Do you hate needles, but still want to get vaccinated? Researchers at Stanford University and the University of North Carolina at Chapel Hill have got your back. They developed a new, 3D-printed patch that can get you immunized without any jab.
The patch works even better than a traditional vaccine, its designers explain, as it delivers the compound directly into the skin — which is full of immune cells that respond to it. The resulting immune response is around 10 times greater than that produced by injection through a needle into muscle tissue. However, these findings, for now, should be taken with a pinch of salt; they were obtained from a study conducted with animals, not humans.
“In developing this technology, we hope to set the foundation for even more rapid global development of vaccines, at lower doses, in a pain- and anxiety-free manner,” said lead study author and 3D printing entrepreneur Joseph M. DeSimone, professor of translational medicine and chemical engineering at Stanford University and professor emeritus at UNC-Chapel Hill.
To be fair, it isn’t the patch itself that does the job, but rows upon rows of microneedles coated in vaccine on its underside. These are lined up and, individually, they’re barely long enough to reach the skin, where they dissolve, releasing the vaccine.
One of the main selling points of this technology, in the eyes of the authors, is the ease of use and transportability. For patients, it’s likely that the painlessness of this over other delivery methods will be its most attractive trait, as will the fact that they can administer the patches to themselves without any type of risk.
Application of this patch led to a significant antibody response in lab animals. According to the team, this response was 50 times greater than what would be produced by a direct injection under the skin. This increased response could lead to dose sparing — essentially, immunizing a larger crowd of people on the same quantity of vaccine — as each patch uses a smaller dose to produce the same response as delivery via syringe.
The concept of microneedles has been of interest to the scientific community for quite some time now, but they never really caught on due to difficulties in customizing them for different vaccines. Although 3D printing has given the authors a way to break through past limitations, it’s generally a challenge to adapt microneedles to different vaccine types:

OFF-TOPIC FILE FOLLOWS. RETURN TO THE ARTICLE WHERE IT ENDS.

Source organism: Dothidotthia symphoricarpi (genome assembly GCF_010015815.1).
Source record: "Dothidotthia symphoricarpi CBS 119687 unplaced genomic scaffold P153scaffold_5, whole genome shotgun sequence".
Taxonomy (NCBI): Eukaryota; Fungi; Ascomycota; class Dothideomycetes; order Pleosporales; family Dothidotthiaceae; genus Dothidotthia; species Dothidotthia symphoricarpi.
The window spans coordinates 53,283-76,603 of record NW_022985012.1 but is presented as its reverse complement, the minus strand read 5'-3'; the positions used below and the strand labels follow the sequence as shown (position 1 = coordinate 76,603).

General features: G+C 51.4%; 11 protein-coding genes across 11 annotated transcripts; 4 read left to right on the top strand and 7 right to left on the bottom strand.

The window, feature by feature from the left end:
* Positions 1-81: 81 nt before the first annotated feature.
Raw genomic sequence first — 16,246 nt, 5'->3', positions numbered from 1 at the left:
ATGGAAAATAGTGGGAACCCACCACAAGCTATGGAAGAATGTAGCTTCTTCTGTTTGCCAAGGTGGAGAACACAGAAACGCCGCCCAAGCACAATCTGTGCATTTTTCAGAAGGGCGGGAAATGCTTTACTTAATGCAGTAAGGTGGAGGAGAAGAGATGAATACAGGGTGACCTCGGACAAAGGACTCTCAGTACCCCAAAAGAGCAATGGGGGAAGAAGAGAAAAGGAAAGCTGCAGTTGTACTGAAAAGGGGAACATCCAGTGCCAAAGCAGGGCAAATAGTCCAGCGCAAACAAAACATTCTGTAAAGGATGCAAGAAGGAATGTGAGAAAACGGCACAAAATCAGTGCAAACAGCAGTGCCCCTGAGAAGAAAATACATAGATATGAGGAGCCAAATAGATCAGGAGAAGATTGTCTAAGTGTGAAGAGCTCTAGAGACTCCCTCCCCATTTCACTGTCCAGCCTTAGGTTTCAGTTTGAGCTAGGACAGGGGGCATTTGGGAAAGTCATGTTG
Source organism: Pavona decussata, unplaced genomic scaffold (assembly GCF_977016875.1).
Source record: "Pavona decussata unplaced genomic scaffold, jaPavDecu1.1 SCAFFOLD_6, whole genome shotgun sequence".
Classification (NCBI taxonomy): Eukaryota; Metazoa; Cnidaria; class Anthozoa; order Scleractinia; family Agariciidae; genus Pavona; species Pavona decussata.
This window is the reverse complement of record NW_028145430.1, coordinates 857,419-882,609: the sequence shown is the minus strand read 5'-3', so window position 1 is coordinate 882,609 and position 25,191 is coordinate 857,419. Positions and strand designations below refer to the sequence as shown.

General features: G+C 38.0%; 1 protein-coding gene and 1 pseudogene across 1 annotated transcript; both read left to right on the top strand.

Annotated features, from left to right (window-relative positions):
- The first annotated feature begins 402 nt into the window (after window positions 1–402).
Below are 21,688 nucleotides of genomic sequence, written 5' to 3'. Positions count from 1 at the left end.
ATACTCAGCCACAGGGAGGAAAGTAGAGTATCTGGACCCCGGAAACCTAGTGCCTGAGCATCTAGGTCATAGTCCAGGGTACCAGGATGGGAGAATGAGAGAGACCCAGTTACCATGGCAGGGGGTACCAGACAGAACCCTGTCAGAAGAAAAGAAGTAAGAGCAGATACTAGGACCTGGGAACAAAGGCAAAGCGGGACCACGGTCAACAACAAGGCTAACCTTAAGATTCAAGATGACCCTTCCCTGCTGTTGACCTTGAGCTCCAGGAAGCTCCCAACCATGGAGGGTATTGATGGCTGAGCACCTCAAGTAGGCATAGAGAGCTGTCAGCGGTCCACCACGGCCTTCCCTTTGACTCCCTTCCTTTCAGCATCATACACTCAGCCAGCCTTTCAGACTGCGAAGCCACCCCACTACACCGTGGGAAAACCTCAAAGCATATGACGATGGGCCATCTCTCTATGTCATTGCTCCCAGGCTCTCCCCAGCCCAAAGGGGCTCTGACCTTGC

“These issues, coupled with manufacturing challenges, have arguably held back the field of microneedles for vaccine delivery,” said lead study author Shaomin Tian, a researcher in the Department of Microbiology and Immunology in the UNC School of Medicine. “Our approach allows us to directly 3D print the microneedles which gives us lots of design latitude for making the best microneedles from a performance and cost point-of-view.”
Instead of relying on the traditional approach of creating a mold and then casting the microneedles, the team prints each one out individually. This was carried out at the University of North Carolina at Chapel Hill using a CLIP prototype 3D printer that DeSimone invented and is produced by CARBON, a Silicon Valley company he co-founded.
Although the quick development of a vaccine remains a key aspect of fighting against a pandemic, our experiences this last year have shown that logistical factors remain an important component limiting our ability to react. This process seems simple — go to a hospital, have someone retrieve a vaccine from a freezer, draw it into a syringe, and administer the shot — but it still poses quite some hurdles from a mass-vaccination standpoint.
For starters, such an approach simply cannot work in areas that lack cold storage, or where there aren’t enough trained professionals to perform the vaccinations. Getting a shot this way also involves going to a hospital or clinic, something not everybody is able or willing to do.
These patches, the team explains, can be delivered anywhere in the world without any special requirements for storage or transportation. They can be applied easily and safely at home without the presence of any trained individuals. This, by itself, could also help boost vaccination rates, the team adds.
“One of the biggest lessons we’ve learned during the pandemic is that innovation in science and technology can make or break a global response,” DeSimone said. “Thankfully we have biotech and health care workers pushing the envelope for us all.”
The paper “Transdermal vaccination via 3D-printed microneedles induces potent humoral and cellular immunity” has been published in the journal PNAS.